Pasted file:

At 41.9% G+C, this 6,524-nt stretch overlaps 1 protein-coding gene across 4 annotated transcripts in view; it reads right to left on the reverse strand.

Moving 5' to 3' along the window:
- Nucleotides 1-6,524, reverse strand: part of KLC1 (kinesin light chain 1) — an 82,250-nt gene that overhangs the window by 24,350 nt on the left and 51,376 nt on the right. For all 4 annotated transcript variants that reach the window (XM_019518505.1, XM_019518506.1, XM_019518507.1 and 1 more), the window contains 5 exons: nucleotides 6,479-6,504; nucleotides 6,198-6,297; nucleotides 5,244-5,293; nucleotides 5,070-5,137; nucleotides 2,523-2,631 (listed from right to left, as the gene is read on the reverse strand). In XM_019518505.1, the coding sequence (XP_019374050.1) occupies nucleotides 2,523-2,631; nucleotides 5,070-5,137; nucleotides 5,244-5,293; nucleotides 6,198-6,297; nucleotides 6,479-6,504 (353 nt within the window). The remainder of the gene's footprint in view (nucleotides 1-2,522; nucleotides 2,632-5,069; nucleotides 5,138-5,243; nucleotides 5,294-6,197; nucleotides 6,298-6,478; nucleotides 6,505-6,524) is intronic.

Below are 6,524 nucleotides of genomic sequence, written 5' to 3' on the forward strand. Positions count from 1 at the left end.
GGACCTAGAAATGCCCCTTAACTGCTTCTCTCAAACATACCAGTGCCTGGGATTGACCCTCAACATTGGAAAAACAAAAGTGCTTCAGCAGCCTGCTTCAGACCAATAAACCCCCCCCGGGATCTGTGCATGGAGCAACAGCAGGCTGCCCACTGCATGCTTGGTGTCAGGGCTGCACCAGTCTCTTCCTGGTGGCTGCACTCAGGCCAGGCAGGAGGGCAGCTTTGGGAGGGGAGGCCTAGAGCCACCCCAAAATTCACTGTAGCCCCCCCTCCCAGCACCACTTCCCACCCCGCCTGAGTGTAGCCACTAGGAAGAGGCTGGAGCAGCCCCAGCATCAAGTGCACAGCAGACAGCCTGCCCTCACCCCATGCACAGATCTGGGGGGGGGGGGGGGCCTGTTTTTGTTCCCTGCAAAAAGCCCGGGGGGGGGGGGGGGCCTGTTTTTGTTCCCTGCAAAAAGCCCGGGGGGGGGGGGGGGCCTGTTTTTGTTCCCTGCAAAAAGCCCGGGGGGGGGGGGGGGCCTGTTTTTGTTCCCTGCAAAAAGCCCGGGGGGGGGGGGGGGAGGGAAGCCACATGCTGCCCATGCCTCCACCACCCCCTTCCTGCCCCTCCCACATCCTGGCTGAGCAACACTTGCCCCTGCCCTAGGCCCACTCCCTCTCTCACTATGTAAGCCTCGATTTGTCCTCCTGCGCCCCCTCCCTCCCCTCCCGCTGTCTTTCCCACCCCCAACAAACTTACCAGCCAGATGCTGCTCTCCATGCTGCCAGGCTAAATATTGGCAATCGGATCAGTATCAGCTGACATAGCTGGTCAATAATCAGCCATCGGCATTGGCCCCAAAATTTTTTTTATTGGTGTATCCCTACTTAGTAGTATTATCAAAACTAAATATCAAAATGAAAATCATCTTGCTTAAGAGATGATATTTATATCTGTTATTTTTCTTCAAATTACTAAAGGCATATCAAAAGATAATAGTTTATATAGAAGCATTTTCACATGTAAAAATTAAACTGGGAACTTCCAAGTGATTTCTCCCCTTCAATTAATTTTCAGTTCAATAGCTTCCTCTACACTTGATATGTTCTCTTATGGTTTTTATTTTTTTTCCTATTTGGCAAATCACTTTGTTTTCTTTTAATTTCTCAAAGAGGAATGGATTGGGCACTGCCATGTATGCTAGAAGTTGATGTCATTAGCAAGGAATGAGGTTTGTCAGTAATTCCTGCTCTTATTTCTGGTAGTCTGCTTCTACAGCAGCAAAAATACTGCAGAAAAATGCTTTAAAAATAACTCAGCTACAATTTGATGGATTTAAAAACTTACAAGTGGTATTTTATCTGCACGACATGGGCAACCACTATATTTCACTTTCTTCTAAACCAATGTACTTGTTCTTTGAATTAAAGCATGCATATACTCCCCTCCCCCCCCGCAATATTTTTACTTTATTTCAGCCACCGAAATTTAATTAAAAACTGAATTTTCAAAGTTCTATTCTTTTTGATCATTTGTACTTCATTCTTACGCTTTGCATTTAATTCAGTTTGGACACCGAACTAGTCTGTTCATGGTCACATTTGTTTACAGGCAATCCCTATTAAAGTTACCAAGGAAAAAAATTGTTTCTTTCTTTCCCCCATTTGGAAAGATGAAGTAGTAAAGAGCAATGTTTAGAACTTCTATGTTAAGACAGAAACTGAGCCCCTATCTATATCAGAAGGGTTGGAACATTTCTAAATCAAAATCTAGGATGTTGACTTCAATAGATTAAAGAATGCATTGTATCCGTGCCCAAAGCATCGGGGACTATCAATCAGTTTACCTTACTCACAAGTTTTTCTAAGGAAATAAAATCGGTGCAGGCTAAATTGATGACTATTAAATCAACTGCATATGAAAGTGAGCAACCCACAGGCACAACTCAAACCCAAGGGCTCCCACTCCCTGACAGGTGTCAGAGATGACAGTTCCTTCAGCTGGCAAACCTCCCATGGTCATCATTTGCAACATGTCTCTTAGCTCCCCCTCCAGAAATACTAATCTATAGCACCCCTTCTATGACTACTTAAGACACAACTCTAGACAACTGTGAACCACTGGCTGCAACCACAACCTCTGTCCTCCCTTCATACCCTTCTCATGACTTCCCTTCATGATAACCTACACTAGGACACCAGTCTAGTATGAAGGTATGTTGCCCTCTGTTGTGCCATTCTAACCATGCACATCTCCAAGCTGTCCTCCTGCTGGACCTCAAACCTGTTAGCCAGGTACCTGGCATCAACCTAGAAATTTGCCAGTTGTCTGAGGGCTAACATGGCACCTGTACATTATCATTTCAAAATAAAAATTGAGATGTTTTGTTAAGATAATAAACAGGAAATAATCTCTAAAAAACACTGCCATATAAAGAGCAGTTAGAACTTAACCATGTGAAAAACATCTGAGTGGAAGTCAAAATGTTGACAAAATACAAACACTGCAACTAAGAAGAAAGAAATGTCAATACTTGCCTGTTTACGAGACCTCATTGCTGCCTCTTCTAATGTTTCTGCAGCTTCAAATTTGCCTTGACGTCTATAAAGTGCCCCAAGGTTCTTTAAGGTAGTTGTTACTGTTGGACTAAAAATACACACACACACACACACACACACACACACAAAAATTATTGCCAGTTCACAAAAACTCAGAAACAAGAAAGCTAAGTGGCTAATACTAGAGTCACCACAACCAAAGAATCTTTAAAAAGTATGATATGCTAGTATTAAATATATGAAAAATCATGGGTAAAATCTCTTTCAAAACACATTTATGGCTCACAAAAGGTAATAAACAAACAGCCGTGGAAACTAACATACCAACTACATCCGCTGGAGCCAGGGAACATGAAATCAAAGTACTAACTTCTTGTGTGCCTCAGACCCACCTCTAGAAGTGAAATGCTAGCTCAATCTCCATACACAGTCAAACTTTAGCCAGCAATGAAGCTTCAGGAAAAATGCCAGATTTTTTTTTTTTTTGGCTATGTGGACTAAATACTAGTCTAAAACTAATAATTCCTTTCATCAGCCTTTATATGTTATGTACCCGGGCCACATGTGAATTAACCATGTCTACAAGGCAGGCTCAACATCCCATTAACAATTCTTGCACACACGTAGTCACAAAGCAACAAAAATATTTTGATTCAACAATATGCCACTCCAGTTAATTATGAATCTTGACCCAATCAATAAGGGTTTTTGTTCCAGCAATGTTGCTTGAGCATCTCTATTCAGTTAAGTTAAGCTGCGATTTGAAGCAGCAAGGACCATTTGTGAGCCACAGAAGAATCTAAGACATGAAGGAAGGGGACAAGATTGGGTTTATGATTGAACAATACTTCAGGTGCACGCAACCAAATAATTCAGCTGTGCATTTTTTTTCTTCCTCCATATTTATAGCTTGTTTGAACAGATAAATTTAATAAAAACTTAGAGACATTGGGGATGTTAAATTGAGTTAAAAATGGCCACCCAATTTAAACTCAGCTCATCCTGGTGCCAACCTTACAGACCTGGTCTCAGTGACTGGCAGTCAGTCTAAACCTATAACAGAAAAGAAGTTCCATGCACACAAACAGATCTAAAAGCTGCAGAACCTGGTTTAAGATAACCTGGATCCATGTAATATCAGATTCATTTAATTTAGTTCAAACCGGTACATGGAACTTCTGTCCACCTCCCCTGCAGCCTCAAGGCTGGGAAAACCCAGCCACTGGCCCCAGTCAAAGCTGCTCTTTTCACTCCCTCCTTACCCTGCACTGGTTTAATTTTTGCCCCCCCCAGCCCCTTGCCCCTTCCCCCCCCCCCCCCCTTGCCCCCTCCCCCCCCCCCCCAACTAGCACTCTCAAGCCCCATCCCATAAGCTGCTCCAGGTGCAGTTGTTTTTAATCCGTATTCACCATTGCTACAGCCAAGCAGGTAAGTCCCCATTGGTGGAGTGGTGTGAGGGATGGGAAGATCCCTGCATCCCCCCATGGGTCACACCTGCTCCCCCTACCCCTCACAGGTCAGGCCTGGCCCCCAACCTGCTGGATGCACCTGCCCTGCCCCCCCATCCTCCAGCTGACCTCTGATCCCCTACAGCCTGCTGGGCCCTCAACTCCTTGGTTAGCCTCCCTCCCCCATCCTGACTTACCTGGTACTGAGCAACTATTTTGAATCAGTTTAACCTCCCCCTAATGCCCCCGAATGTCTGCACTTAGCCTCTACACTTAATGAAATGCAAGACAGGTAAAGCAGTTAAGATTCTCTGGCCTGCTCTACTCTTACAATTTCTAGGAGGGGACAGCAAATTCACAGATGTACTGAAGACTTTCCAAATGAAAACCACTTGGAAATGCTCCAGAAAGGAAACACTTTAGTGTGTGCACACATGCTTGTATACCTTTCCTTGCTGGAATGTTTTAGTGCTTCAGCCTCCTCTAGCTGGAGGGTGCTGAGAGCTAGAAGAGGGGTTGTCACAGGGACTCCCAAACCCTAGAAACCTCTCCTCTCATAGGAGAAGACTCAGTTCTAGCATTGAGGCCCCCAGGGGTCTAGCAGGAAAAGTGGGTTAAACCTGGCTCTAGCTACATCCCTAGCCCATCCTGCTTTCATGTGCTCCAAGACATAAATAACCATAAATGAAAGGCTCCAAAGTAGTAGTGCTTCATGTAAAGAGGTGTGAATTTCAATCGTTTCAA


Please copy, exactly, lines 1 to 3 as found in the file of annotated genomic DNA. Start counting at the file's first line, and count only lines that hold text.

At 41.9% G+C, this 6,524-nt stretch overlaps 1 protein-coding gene across 4 annotated transcripts in view; it reads right to left on the reverse strand.

Moving 5' to 3' along the window:
- Nucleotides 1-6,524, reverse strand: part of KLC1 (kinesin light chain 1) — an 82,250-nt gene that overhangs the window by 24,350 nt on the left and 51,376 nt on the right. For all 4 annotated transcript variants that reach the window (XM_019518505.1, XM_019518506.1, XM_019518507.1 and 1 more), the window contains 5 exons: nucleotides 6,479-6,504; nucleotides 6,198-6,297; nucleotides 5,244-5,293; nucleotides 5,070-5,137; nucleotides 2,523-2,631 (listed from right to left, as the gene is read on the reverse strand). In XM_019518505.1, the coding sequence (XP_019374050.1) occupies nucleotides 2,523-2,631; nucleotides 5,070-5,137; nucleotides 5,244-5,293; nucleotides 6,198-6,297; nucleotides 6,479-6,504 (353 nt within the window). The remainder of the gene's footprint in view (nucleotides 1-2,522; nucleotides 2,632-5,069; nucleotides 5,138-5,243; nucleotides 5,294-6,197; nucleotides 6,298-6,478; nucleotides 6,505-6,524) is intronic.